|Launch date||June 30, 2003 14:15 UTC|
|Launched from||Plesetsk Cosmodrome in northern Russia|
|Mission length||10 years, 5 months, and 6 days elapsed|
|Type of orbit||polar, inclination: 98.7°|
|Orbit height||Perigee: 819km
|Orbit period||101.4 minutes|
|Telescope style||Maksutov catadioptric|
|Wavelength||350nm - 700nm|
|Website||MOST home page|
The Microvariability and Oscillations of STars telescope, better known simply as MOST, is Canada's first space telescope. Up until nearly 10 years after its launch it was also the smallest space telescope in orbit (for which its creators nicknamed it the “Humble Space Telescope”, in reference to one of the largest, the Hubble). MOST is the first spacecraft dedicated to the study of asteroseismology, subsequently followed by the now-completed COROT and Kepler missions. It was also the first Canadian science satellite launched since ISIS II, 32 years previously.
As its name suggests, its primary mission is to monitor variations in star light, which it does by observing a single target for a long period of time (up to 60 days). Typically, larger space telescopes cannot afford to remain focused on a single target for so long due to the demand for their resources.
At 53 kg (117 pounds) 65 cm (26 in) wide and tall and 30 cm (12 in) deep, it is the size and weight of a small chest or an extra-large suitcase filled with electronics. This places it in the microsatellite category.
MOST was developed as a joint effort of the Canadian Space Agency, Dynacon Enterprises Limited, the Space Flight Laboratory (SFL) at the University of Toronto Institute for Aerospace Studies, and the University of British Columbia. Led by Principal Investigator Jaymie Matthews, the MOST science team's plan is to use observations from MOST to use asteroseismology to help date the age of the universe, and to search for visible-light signatures from extrasolar planets.
MOST features an instrument comprising a visible-light dual-CCD camera, fed by a 15-cm aperture Maksutov telescope. One CCD gathers science images, while the other provides images used by star-tracking software that, along with a set of four reaction wheels (computer-controlled motorized flywheels that are similar to gyroscopes) maintain pointing with an error of less than 1 arc-second, better pointing by far than any other microsatellite to date.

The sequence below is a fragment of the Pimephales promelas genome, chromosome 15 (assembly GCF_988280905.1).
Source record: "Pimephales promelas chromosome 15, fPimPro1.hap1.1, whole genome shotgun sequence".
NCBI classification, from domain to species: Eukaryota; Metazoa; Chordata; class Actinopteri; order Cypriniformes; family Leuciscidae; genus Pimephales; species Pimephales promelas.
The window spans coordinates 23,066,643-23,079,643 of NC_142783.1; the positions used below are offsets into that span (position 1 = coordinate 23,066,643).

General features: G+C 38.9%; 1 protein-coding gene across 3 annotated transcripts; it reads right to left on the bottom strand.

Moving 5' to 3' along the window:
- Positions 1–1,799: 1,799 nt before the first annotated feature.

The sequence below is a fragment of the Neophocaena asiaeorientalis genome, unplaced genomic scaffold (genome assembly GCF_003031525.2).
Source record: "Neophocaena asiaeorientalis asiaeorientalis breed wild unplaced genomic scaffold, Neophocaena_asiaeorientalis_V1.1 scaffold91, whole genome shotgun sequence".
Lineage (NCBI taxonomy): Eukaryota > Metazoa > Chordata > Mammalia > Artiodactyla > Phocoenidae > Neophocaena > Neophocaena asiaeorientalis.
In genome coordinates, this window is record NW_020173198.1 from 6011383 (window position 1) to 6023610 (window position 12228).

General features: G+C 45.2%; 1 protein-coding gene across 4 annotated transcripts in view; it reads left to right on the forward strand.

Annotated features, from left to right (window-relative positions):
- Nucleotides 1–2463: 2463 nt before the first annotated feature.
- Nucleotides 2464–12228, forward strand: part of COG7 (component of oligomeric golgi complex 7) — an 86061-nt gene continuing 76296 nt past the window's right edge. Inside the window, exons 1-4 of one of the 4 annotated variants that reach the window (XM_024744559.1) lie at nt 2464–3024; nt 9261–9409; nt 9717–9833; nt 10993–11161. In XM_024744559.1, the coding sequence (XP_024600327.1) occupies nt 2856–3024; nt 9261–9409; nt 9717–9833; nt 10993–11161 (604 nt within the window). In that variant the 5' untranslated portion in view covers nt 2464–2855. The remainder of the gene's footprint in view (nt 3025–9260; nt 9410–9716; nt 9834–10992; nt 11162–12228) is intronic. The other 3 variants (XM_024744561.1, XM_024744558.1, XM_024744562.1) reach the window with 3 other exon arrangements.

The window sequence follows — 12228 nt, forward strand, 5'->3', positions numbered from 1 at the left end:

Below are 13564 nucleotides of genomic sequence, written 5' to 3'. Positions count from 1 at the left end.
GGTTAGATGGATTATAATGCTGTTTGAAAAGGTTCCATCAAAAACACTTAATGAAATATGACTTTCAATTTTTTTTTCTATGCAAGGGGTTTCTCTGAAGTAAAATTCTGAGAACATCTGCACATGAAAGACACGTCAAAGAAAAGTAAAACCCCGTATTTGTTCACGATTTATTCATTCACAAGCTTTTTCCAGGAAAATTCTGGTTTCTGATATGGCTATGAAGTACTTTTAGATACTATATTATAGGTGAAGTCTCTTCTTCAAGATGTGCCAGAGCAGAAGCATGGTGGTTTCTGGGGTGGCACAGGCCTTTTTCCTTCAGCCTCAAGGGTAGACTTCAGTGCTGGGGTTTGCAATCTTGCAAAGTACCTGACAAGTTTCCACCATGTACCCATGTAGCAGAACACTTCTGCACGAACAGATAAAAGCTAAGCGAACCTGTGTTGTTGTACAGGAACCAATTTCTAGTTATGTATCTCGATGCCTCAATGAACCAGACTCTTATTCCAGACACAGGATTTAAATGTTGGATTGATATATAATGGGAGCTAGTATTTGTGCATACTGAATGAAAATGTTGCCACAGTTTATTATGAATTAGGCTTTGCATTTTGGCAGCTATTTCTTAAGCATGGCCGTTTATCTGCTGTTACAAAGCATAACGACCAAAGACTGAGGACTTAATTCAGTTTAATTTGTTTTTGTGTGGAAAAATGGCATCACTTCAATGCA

The design of the rest of MOST was inspired by and based on microsatellite bus designs pioneered by AMSAT, and first brought to commercial viability by the microsatellite company SSTL (based at the University of Surrey in the UK); during the early stages of MOST development, the core group of AMSAT microsatellite satellite designers advised and mentored the MOST satellite design team, via a know-how transfer arrangement with UTIAS. This approach to satellite design is notable for making use of commercial-grade electronics, along with a "small team," "early prototyping" engineering development approach rather different from that used in most other space-engineering programs, to achieve relatively very low costs: MOST's life-cycle cost (design, build, launch and operate) is less than $10 million in Canadian funds (about 7 million Euros or 6 million USD, at exchange rates at time of launch).
Development of the satellite was managed by the Canadian Space Agency's Space Science Branch, and was funded under its Small Payloads Program; its operations are currently (as of 2012) managed by the CSA's Space Exploration Branch. It is operated by SFL (where the primary MOST ground station is located) jointly with Microsat Systems Canada Inc. (since the sale of Dynacon's space division to MSCI in 2008). As of ten years after launch, despite failures of two of its components (one of the four reaction wheels and one of the two CCD driver boards), the satellite is still operating well, as a result of both on-going on-board software upgrades as well as built-in hardware redundancy, allowing improvements to performance and to reconfigure around failed hardware units.
In 2008 the MOST Satellite Project Team won the Canadian Aeronautics and Space Institute's Alouette Award, which recognizes outstanding contributions to advancement in Canadian space technology, applications, science or engineering.
The MOST team has reported a number of discoveries. In 2004 they reported that the star Procyon does not oscillate to the extent that had been expected, although this has been disputed. In 2006 observations revealed a previously unknown class of variable stars, the "slowly pulsating B supergiants" (SPBsg). In 2011, MOST detected transits by exoplanet 55 Cancri e of its primary star, based on two weeks of nearly continuous photometric monitoring, confirming an earlier detection of this planet, and allowing investigations into the planet's composition. Further reports of discoveries are listed on the MOST science page at the University of British Columbia.
MOST Target Campaigns
- MOST home page news item of June 30, 2008, retrieved 2008-09-07.
- http://www.astro.ubc.ca/MOST/papers/walker.pdf Walker et al., "The MOST Asteroseismology Mission: Ultraprecise Photometry from Space," Publications of the Astronomical Society of the Pacific , Vol.115, No.811 (September 2003), pp.1023-1035, DOI: 10.1086/377358.
- The Alouette Award, The recipients Canadian Aeronautics and Space Institute website, retrieved 2011-10-05.
- MOST Team Wins Alouette Award 2008 UTIAS SFL website.
- CSA - Small Satellite Makes Big Discovery
- [astro-ph/0606712] Most Detects G- and P-Modes in the B Supergiant HD 163899 (B2Ib/II)
- MOST: Canada's First Space Telescope
- Microsat Systems Canada Inc. - MOST
- UTIAS Space Flight Laboratory
- Canadian Space Agency - MOST